What I love most about hosting intimate dinners for close friends are the connections and relationships that form over food. They don't require a caviar budget with a high-rise apartment, it just takes determination and a little creativity. Watching Olivia’s journey inspires viewers to be a part of a community of positive and uplifting women who share common interests and tastes in food, fashion, and decor. Simply stated, she’s raising the bar of friendship goals.
If you’re aspiring to host a holiday-themed dinner party this season, check out the four tips that will guide you along the way.
Choose Your Theme
Replying to @emz.life.tsv what was your fav part? 🤍 hope this gives you some inspiration to host a fancy friendsgiving too! #hostingtip #dinnerparty #pastamaking
Set the ambiance with a thoughtful theme, which will indeed be your guiding light for less stress during the planning process. Establishing a theme sets the tone for everything else to fall in place, such as menus, table design, and presentation. For example, a holiday-inspired dinner party is a perfect occasion for elegant all-white decor paired with draped table cloths, pillar candles lit atop luxe holders, floating floral arrangements, and, for a personal touch, handwritten place settings.
Utilizing free resources such as Canva for menu templates and creating a “Dinner Party” moodboard via Pinterest is perfect for gathering dinner inspiration for themes, decor, and recipes for the special occasion.
Simplify the Menu
How to host your own pasta making dinner party — part 1: pasta making from scratch 🤍 Hosting dinner parties has become my favorite thing to do this year. More goes into it than you expect, the prep, planning, guestlist, tablescape, etc. but it’s always worth it in the end. What do you guys want to see next? #hostingtips #dinnerparty #pastamaking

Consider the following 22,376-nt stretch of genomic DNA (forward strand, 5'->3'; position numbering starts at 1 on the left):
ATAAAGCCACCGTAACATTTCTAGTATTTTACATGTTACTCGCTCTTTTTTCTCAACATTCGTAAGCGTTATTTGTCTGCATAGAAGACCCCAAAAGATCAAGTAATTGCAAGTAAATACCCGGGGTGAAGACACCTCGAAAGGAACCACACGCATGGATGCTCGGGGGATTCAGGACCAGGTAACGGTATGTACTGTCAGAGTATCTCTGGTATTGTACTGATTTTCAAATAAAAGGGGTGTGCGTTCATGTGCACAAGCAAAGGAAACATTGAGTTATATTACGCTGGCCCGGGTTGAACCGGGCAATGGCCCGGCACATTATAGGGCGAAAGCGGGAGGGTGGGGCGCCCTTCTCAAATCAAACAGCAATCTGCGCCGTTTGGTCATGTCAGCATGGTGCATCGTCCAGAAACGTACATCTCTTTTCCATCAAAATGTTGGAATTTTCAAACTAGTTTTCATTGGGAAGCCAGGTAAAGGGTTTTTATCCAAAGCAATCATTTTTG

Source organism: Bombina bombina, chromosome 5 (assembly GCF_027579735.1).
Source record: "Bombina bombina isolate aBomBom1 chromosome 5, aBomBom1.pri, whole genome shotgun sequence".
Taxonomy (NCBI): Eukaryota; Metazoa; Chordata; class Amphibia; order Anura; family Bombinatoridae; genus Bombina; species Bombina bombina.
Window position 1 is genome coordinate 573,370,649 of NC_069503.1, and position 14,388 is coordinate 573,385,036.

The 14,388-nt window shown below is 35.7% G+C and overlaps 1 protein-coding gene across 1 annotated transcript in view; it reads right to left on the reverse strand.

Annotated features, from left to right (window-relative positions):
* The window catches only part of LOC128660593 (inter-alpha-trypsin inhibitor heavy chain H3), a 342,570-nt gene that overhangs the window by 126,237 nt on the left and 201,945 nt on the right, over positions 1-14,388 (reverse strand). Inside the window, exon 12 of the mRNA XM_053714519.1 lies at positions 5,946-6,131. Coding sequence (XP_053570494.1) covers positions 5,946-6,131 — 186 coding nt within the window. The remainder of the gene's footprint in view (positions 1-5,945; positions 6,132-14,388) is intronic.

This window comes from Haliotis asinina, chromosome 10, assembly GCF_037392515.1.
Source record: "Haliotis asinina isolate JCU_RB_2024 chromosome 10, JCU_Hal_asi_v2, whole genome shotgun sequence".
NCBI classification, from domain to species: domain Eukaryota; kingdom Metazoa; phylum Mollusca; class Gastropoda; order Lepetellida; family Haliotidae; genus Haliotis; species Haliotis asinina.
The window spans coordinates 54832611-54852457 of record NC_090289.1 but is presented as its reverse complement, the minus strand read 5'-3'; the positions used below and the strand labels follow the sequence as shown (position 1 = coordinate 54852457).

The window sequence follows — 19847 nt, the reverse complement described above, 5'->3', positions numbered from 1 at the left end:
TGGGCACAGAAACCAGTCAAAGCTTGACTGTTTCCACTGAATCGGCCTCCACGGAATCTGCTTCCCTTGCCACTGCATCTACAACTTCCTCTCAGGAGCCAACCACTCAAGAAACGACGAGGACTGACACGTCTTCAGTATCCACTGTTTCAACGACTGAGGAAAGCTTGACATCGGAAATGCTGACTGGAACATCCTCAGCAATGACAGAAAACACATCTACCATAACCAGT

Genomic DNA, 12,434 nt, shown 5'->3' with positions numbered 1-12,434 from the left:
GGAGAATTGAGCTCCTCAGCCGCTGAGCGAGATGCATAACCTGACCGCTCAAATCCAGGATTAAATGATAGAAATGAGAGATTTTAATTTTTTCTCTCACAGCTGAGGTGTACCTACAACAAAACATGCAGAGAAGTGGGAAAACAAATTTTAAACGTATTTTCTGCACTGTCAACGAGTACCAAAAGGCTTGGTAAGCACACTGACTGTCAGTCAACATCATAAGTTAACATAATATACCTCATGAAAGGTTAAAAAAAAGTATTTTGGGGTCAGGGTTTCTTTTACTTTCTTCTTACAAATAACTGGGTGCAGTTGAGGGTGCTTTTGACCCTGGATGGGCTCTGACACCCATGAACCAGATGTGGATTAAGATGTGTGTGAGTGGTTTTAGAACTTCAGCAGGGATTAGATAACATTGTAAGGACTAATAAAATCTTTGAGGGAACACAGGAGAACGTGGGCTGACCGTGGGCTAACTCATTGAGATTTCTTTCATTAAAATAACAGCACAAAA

Don’t overcomplicate the menu. A simple dinner party formula to use as your guide to making sure your guests leave full of food and joy is appetizers, salads, entrees, sides, desserts, and beverages. As a starter, assemble an aesthetic spread that your guest can nibble on while awaiting the main course with starters such as bread, cheese, jam, nuts, and fruit. A simple salad will do, complete with a light dressing right before your entree. For a main dish, pasta recipes always go a long way and also allows your guests to interact with one another, which leads to McDowell's third dinner party hosting tip.
Include an Interactive Element
Replying to @itstai.tv 🖤 #girlhood
To break the ice and encourage guests to get to know one another, introduce interactive elements to the evening. Moments of interaction allow everyone to connect, like capturing content for social media or memorializing the essence of the night through fun Polaroids. Olivia also encourages her guests to participate in the pasta-making dinner process as a group, or if hosting a brunch, her friends indulge in building their own coffee bar as an opportunity for forming connections and conversation starters. Group board or card games are also great for laughs and healthy competition to help get the vibes flowing.
Don’t Forget the Dress code
Replying to @samantha_mendiz when all of your friends are the main character 🖤🥂 #dinnerparty #nycfashion
Tis’ the season for glamour and sparkles, so why not go all out with a super chic dress code? You can’t have a picture-perfect holiday dinner party without the coordinating attire to match. When planning, make sure to make the required attire specific yet broad enough for a range of personalities and preferences to comfortably partake while looking stunning doing so.